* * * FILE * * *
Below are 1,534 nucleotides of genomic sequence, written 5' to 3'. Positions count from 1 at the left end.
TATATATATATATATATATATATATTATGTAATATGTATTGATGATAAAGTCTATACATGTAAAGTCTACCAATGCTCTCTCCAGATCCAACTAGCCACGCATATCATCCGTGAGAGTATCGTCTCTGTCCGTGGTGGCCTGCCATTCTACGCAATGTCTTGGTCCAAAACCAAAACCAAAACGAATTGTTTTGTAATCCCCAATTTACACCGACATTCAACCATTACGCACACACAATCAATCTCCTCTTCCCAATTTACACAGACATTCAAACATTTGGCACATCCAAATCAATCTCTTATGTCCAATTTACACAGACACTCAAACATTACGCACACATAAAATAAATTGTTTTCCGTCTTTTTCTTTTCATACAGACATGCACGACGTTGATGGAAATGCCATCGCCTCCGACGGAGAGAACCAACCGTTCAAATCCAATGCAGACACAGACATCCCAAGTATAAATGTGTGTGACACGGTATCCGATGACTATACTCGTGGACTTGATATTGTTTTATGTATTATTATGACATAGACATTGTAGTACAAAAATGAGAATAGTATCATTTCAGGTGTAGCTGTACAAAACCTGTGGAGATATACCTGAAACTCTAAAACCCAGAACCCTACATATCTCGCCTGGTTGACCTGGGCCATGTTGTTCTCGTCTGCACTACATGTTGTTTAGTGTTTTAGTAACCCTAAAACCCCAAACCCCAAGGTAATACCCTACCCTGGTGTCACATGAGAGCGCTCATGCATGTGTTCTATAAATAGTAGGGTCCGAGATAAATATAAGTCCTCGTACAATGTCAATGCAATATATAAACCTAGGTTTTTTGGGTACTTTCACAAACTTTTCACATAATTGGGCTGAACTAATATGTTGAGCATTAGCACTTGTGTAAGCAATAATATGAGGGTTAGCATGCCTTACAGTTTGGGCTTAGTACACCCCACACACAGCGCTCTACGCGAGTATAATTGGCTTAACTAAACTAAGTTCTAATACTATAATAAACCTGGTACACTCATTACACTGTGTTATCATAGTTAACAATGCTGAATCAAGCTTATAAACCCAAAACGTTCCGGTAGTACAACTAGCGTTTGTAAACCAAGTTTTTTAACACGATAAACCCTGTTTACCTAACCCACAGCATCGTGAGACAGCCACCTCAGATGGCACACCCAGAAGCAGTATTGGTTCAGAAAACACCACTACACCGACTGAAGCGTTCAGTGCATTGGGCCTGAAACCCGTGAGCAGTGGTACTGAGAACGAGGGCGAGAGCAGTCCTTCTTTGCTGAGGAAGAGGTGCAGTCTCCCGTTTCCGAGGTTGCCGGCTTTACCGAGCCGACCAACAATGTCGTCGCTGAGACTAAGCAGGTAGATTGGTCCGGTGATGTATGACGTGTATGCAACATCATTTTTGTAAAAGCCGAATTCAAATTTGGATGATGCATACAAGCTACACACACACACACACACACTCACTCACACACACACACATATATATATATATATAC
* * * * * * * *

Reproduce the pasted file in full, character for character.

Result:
Below are 1,534 nucleotides of genomic sequence, written 5' to 3'. Positions count from 1 at the left end.
TATATATATATATATATATATATATTATGTAATATGTATTGATGATAAAGTCTATACATGTAAAGTCTACCAATGCTCTCTCCAGATCCAACTAGCCACGCATATCATCCGTGAGAGTATCGTCTCTGTCCGTGGTGGCCTGCCATTCTACGCAATGTCTTGGTCCAAAACCAAAACCAAAACGAATTGTTTTGTAATCCCCAATTTACACCGACATTCAACCATTACGCACACACAATCAATCTCCTCTTCCCAATTTACACAGACATTCAAACATTTGGCACATCCAAATCAATCTCTTATGTCCAATTTACACAGACACTCAAACATTACGCACACATAAAATAAATTGTTTTCCGTCTTTTTCTTTTCATACAGACATGCACGACGTTGATGGAAATGCCATCGCCTCCGACGGAGAGAACCAACCGTTCAAATCCAATGCAGACACAGACATCCCAAGTATAAATGTGTGTGACACGGTATCCGATGACTATACTCGTGGACTTGATATTGTTTTATGTATTATTATGACATAGACATTGTAGTACAAAAATGAGAATAGTATCATTTCAGGTGTAGCTGTACAAAACCTGTGGAGATATACCTGAAACTCTAAAACCCAGAACCCTACATATCTCGCCTGGTTGACCTGGGCCATGTTGTTCTCGTCTGCACTACATGTTGTTTAGTGTTTTAGTAACCCTAAAACCCCAAACCCCAAGGTAATACCCTACCCTGGTGTCACATGAGAGCGCTCATGCATGTGTTCTATAAATAGTAGGGTCCGAGATAAATATAAGTCCTCGTACAATGTCAATGCAATATATAAACCTAGGTTTTTTGGGTACTTTCACAAACTTTTCACATAATTGGGCTGAACTAATATGTTGAGCATTAGCACTTGTGTAAGCAATAATATGAGGGTTAGCATGCCTTACAGTTTGGGCTTAGTACACCCCACACACAGCGCTCTACGCGAGTATAATTGGCTTAACTAAACTAAGTTCTAATACTATAATAAACCTGGTACACTCATTACACTGTGTTATCATAGTTAACAATGCTGAATCAAGCTTATAAACCCAAAACGTTCCGGTAGTACAACTAGCGTTTGTAAACCAAGTTTTTTAACACGATAAACCCTGTTTACCTAACCCACAGCATCGTGAGACAGCCACCTCAGATGGCACACCCAGAAGCAGTATTGGTTCAGAAAACACCACTACACCGACTGAAGCGTTCAGTGCATTGGGCCTGAAACCCGTGAGCAGTGGTACTGAGAACGAGGGCGAGAGCAGTCCTTCTTTGCTGAGGAAGAGGTGCAGTCTCCCGTTTCCGAGGTTGCCGGCTTTACCGAGCCGACCAACAATGTCGTCGCTGAGACTAAGCAGGTAGATTGGTCCGGTGATGTATGACGTGTATGCAACATCATTTTTGTAAAAGCCGAATTCAAATTTGGATGATGCATACAAGCTACACACACACACACACACACTCACTCACACACACACACATATATATATATATATAC